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Research paper
Long term lymphocyte reconstitution after alemtuzumab treatment of multiple sclerosis
  1. Grant A Hill-Cawthorne1,2,
  2. Tom Button1,
  3. Orla Tuohy1,
  4. Joanne L Jones1,
  5. Karen May1,
  6. Jennifer Somerfield1,3,
  7. Alison Green4,
  8. Gavin Giovannoni5,6,
  9. D Alastair S Compston1,
  10. Michael T Fahey7,8,
  11. Alasdair J Coles1
  1. 1Department of Neurology, University of Cambridge, Cambridge, UK
  2. 2Pathogen Genomics Laboratory, King Abdullah University of Science and Technology (KAUST), Thuwal, Mekkah, Saudi Arabia
  3. 3Department of Medicine, University of Auckland, Auckland, New Zealand
  4. 4The National CJD Surveillance Unit, University of Edinburgh, Edinburgh, UK
  5. 5Institute of Neurology, University College London, London, UK
  6. 6Centre for Neuroscience and Trauma, Blizard Institute, Barts and The London School of Medicine and Dentistry, Queen Mary University of London, London, UK
  7. 7Centre for Applied Medical Statistics, Department of Public Health and Primary Care, University of Cambridge, Cambridge, UK
  8. 8Division of Mathematics, Informatics and Statistics, Commonwealth Scientific and Industrial Research Organisation (CSIRO), Clayton South, Victoria, Australia
  1. Correspondence to Dr A J Coles, Department of Neurology, Box 165, Addenbrooke's Hospital, Cambridge CB2 2QQ, UK; ajc1020{at}


Background Alemtuzumab is a lymphocyte depleting monoclonal antibody that has demonstrated superior efficacy over interferon β-1a for relapsing–remitting multiple sclerosis (MS), and is currently under investigation in phase 3 trials. One unresolved issue is the duration and significance of the lymphopenia induced. The long term effects on lymphocyte reconstitution of a single course, and the consequences that this has on disability, morbidity, mortality and autoimmunity, were examined.

Methods The lymphocyte reconstitution (n=36; 384 person years) and crude safety data (n=37; 447 person years) are reported for the first patients with progressive MS to receive alemtuzumab (1991–1997). Reconstitution time was expressed as a geometric mean or, when a non-negligible number of individuals failed to recover, as a median using survival analysis.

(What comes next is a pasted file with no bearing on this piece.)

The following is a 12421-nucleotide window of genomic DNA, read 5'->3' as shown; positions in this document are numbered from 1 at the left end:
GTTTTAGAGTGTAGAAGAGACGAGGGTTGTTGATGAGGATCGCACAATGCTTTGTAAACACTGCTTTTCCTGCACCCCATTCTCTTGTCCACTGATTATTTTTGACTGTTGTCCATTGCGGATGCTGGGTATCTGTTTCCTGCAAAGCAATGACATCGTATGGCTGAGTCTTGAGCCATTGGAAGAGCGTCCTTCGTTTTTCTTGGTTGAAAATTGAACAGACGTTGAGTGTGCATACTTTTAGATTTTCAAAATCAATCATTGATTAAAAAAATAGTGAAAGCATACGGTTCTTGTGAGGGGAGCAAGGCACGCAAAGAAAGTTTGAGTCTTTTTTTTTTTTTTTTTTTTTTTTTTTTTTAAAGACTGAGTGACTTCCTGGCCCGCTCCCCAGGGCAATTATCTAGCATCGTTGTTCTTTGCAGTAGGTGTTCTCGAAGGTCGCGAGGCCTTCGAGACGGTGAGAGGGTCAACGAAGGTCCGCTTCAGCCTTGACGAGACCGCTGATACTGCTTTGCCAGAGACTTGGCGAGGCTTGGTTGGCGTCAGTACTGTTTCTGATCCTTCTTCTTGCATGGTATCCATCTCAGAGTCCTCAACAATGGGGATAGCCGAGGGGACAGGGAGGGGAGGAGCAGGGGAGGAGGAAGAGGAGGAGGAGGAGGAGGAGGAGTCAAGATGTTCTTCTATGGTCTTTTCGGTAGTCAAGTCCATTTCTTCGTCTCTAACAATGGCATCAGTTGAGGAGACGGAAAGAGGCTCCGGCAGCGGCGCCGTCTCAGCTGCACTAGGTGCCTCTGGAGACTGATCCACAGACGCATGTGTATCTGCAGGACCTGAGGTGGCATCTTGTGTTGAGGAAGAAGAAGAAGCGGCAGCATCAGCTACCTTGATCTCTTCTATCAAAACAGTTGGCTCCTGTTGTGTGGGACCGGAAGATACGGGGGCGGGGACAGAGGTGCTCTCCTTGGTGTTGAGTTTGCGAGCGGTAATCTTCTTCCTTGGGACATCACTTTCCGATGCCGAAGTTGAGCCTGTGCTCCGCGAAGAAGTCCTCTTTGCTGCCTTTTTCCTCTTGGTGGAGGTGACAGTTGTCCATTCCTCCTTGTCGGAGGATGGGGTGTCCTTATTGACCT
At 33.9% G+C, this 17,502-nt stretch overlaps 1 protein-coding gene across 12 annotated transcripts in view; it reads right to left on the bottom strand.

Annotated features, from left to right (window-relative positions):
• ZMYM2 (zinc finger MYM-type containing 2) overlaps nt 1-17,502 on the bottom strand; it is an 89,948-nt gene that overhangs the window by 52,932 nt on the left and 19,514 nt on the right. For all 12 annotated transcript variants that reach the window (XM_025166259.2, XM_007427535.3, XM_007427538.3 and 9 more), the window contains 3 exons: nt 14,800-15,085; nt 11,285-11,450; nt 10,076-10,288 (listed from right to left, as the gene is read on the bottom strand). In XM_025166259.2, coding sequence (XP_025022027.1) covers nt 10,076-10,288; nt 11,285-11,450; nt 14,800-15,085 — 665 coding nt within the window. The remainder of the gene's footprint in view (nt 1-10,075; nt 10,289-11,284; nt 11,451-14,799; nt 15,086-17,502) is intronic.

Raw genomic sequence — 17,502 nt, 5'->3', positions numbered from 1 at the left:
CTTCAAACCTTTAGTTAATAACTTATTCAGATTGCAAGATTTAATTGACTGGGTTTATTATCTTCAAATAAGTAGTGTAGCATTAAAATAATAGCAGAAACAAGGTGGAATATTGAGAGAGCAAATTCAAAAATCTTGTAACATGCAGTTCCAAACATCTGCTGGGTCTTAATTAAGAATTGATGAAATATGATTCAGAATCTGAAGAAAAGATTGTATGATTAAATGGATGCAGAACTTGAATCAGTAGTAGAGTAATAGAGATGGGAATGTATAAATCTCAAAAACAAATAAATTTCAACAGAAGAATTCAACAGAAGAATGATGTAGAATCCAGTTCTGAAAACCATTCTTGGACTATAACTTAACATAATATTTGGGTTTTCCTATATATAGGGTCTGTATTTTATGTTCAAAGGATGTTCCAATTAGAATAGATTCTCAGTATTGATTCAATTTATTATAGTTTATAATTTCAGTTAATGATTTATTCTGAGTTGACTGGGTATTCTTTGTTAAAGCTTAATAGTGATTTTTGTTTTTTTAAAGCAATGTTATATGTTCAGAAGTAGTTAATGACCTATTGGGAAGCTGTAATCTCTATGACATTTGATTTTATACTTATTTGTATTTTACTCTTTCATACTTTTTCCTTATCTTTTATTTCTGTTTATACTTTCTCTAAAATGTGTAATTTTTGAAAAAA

Results Geometric mean recovery time (GMRT) of total lymphocyte counts to the lower limit of the normal range (LLN; ≥1.0×109 cells/l) was 12.7 months (95% CI 8.8 to 18.2 months). For B cells, GMRT to LLN (≥0.1×109/l) was 7.1 months (95% CI 5.3 to 9.5); median recovery times for CD8 (LLN ≥0.2×109 cells/l) and CD4 lymphocytes (LLN ≥0.4×109 cells/l) were 20 months and 35 months, respectively. However, CD8 and CD4 counts recovered to baseline levels in only 30% and 21% of patients, respectively. No infective safety concerns arose during 447 person years of follow-up.

Conclusions Lymphocyte counts recovered to LLN after a single course of alemtuzumab in approximately 8 months (B cells) and 3 years (T cell subsets), but usually did not recover to baseline values. However, this long lasting lymphopenia in patients with a previously normal immune system was not associated with an increased risk of serious opportunistic infection.

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  • Funding During the course of this work, AJC was supported by an MRC Clinical Training Fellowship, Wellcome Intermediate Fellowship and now by the Biomedical Research Centre, Cambridge, NIHR. JLJ is also supported by the Biomedical Research Centre, Cambridge, NIHR. The original studies were supported by a grant from MuSTER.

  • Competing interests AJC, DASC and JLJ have received personal travel costs, occasional honoraria and departmental support from Genzyme Corporation. GG has received honoraria and consulting fees from Genzyme Corporation and Sanofi-Aventis.

  • Ethics approval Ethics approval was provided by the local research ethics committees.

  • Provenance and peer review Not commissioned; externally peer reviewed.